Wednesday, January 31, 2024

Packed, anxietied, ready to fly!

Isn’t this dress sooo cool?

It’s made of Crimplene, which was a space-age fabric in the 50s. Crimplene, if you don’t know, is basically very thick polyester. 

It’s amazing for structured clothing like this dress. Apparently not so great for anything humans needed to wear when it was at all hot out. 

Not a current concern. 

Even when I have days and days to pack, I’m frantically packing down to the last minute. 

I think the problem is I somehow can’t get dressed until I’m packed because what if I pack something I decide I would rather wear?

Sometimes I add last-minute laundry to my tasks because I guess I like to complicate everything. 

And then I inevitably run around the house in my underwear all WHERE IS MY BLACK TEE SHIRT?

I make lists. I make piles. I even list what I’m planning on wearing on the plane.

But still I run around the house like a lunatic.

Thus it has always been, and despite my best intentions, this it likely shall always be. 

My entire carry-on is only my dress, boots, shawl, purse.

Nick is checking his tuxedo, which is a bold (ahem foolish) move, in my opinion.

We have 52 minutes to change planes in NY. This amount of time gives me hives.

Nicole is in charge. Will the kids be delighted with a break from us?

I don’t know. It was really hard for me to say goodbye. 

The only time Nick and I have left them was for a memorial service when India was one and Jordan was four. We left them with Nana Betty.

I’ve been ridiculously excited about this trip. And equally excited about getting all dressed up.

We board in a few minutes. 

On our flight to NY we’re apart, same row but window seats. I hate window seats. 

In true adhd fashion, I like to be able to get up 500 times if I want to.

Also, you know, what if you get sucked out the window?

New item on flight fear list. 

Anyway, with any luck, we alight in the land of Percy Pigs tomorrow morning London time.

Seriously. That’s what both kids have requested. 

Hugs and more hugs!

Saturday, January 27, 2024

I have of late—but wherefore I know...

Oh, let's be honest, Rosencrantz. I know wherefore one million percent.

It's January 853rd. 

I didn't even make that up. It's a known fact, at least in the Northern hemisphere: January lasts approximately 3-500 times longer than any other month.

This January has been going on for about eight years.

I don't care how the math adds up.

Which is why I did so poorly in Mr. Gupta's class in high school. (But it was Nicole's math that broke him.)

We went away for Christmas, as you know, and it was absolutely the right thing to do.

But we went the direction of MORE winter. Shorter, grey days. Less light. More darkness.

I'm not built for this.

I just read about this woman who spent 500 days in a cave 70 meters underground. On purpose. Voluntarily.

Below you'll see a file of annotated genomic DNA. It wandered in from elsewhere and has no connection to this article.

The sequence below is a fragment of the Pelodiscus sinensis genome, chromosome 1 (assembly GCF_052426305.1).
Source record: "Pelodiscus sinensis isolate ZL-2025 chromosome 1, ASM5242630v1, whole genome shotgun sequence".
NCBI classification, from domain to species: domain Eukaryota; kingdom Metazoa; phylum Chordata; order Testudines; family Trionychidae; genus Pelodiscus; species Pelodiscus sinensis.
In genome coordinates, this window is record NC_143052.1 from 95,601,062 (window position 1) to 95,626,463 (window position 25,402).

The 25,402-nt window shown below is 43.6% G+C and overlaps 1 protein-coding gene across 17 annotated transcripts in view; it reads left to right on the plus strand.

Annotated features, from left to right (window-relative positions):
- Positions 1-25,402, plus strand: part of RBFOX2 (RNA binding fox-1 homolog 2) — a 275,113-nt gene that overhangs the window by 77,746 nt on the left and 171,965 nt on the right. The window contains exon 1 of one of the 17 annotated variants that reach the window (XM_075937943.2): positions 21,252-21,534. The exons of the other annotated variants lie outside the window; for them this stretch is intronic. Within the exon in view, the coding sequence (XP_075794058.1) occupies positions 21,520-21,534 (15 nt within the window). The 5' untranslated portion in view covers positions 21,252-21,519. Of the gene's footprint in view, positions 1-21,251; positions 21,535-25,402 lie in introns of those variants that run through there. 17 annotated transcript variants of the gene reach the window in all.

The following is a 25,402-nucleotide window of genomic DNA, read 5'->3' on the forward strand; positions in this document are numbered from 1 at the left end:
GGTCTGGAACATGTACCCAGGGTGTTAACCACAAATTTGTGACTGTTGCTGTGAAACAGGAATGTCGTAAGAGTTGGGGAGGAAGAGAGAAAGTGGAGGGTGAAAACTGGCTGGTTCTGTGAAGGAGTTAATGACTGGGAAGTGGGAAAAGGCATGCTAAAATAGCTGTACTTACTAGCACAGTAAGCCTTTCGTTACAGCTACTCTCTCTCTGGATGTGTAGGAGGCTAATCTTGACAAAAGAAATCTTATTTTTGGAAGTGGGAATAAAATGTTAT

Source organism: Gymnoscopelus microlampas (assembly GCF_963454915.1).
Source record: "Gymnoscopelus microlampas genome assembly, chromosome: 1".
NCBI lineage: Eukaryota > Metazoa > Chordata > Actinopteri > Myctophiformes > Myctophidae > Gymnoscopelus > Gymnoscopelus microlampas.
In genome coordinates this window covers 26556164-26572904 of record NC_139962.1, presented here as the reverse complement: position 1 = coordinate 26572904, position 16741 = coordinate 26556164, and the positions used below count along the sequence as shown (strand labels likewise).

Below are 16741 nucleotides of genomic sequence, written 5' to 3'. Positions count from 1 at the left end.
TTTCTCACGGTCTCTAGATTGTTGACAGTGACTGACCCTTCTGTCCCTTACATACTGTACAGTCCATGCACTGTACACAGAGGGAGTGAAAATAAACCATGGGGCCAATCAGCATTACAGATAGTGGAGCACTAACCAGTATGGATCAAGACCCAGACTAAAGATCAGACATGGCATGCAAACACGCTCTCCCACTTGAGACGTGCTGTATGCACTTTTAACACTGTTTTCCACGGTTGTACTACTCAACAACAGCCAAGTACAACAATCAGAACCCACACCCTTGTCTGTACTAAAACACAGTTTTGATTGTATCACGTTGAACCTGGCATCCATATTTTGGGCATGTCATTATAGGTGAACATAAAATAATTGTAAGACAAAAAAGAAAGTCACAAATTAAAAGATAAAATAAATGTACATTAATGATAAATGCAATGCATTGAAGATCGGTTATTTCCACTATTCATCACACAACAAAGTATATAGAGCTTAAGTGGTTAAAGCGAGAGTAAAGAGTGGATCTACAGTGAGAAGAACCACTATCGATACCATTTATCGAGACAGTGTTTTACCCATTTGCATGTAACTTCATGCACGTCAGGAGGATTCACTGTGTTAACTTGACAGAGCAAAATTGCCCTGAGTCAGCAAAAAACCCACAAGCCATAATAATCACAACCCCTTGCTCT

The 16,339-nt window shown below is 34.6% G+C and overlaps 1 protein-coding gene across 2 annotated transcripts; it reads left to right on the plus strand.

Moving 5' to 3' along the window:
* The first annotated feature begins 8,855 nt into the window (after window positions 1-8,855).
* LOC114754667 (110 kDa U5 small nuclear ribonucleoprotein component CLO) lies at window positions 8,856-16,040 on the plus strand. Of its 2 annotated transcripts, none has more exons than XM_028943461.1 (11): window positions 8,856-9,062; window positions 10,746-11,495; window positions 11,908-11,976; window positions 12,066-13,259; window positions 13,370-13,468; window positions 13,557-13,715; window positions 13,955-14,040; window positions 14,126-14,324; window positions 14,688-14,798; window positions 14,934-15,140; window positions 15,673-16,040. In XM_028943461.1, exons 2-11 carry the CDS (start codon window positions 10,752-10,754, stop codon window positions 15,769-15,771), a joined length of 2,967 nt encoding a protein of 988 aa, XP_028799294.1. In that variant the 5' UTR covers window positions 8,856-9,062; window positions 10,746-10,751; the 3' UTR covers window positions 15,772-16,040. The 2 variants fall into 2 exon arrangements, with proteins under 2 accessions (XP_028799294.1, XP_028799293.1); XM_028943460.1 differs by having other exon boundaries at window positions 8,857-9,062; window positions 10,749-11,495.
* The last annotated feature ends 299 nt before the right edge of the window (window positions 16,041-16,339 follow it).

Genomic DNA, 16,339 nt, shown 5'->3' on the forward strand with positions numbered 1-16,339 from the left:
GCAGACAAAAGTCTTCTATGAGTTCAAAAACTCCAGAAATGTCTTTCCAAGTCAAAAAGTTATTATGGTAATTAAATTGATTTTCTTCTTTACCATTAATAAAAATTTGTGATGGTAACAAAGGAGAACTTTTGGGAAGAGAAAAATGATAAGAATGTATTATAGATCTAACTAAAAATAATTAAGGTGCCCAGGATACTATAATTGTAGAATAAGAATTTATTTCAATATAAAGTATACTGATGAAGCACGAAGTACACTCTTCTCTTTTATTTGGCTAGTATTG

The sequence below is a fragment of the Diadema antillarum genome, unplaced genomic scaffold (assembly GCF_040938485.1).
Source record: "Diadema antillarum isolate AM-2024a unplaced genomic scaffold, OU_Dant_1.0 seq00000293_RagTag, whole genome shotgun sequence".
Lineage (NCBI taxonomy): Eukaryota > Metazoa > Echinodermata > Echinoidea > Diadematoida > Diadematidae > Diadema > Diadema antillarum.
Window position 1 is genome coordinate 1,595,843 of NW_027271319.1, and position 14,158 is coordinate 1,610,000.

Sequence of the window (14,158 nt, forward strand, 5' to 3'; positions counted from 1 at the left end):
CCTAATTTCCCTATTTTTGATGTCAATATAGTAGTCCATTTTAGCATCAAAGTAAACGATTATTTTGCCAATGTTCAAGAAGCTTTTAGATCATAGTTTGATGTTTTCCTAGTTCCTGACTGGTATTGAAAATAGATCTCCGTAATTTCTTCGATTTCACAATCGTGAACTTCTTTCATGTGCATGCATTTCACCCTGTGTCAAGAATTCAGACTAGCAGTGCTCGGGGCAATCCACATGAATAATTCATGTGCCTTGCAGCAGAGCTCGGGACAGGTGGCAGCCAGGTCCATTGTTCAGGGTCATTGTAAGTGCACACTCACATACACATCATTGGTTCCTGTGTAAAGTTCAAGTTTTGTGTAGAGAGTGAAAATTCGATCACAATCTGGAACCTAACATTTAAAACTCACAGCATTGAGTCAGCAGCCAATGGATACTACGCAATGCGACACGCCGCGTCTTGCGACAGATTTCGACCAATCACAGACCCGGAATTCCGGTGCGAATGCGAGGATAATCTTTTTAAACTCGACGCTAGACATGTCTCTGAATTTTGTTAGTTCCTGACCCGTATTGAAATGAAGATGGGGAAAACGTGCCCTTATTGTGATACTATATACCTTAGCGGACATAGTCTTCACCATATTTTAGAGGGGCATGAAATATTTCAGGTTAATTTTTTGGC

This, like the dark void of outer space, is a nightmare scenario for me. It's not just math and engineering abilities that kept me from NASA or spelunking.

And I don't know if you're like this, but having been depressed before, I'm always wondering: am I depressed, or just sad?

Am I depressed, or is this grief?

I think I'm sad and grieving.

Not every minute of every day. But I cry a lot. But not, I think, an unreasonable amount.

Whatever that means.

January for me has been a month of self-care. And by that I don't mean scented baths and candles.

I mean self-protection.

One of the things that last year did for me that was positive was to impose limits on what I do.

Normally, I'd just pile things on, one after the other. Things I felt obligated to do, or things that sounded fun, or tasks that needed doing, but not critically this minute.

One after the other.

I meet the needs of a bunch of people. One fewer, now, but still.

You need me? OK. I'll do it. 

And now, when I can't, I just don't.

Whereas before, I'd push so I could, and I didn't recognize the cost.

Now I feel the cost. So I stop.

Since surgery, I can do one big thing, and then I'm tired. It could be a big physical thing, or a big emotional thing like an event.

We went to two Christmas parties, both of which I was happy to attend. I was so excited to see people I hadn't seen in actual years.

And then that was my limit. Maybe I'll go to three next year.

Anyway, in some cases, I can do the big thing, something that used to be totally normal for me, and for now it's too much.

I learned this returning to yoga. Ooh, I was so excited to be back to really challenging Saturday yoga.

No, I couldn't do all I could before. But I posted photos of getting back to side crow! Handstand! It felt so good. So good.

Cancer hadn't taken me down! Look where I was already!

And then, hand to god, I was incapacitated for five days. I didn't even go to regular yoga classes. I was too wiped out.

So now I have to be deliberate about where I put my energies and efforts. 

Physical and emotional.

Jordan has needed a lot of academic support, with this start to 9th grade. This translates to time and energy.

India hasn't needed support in the same way. But she's still raw about my mom.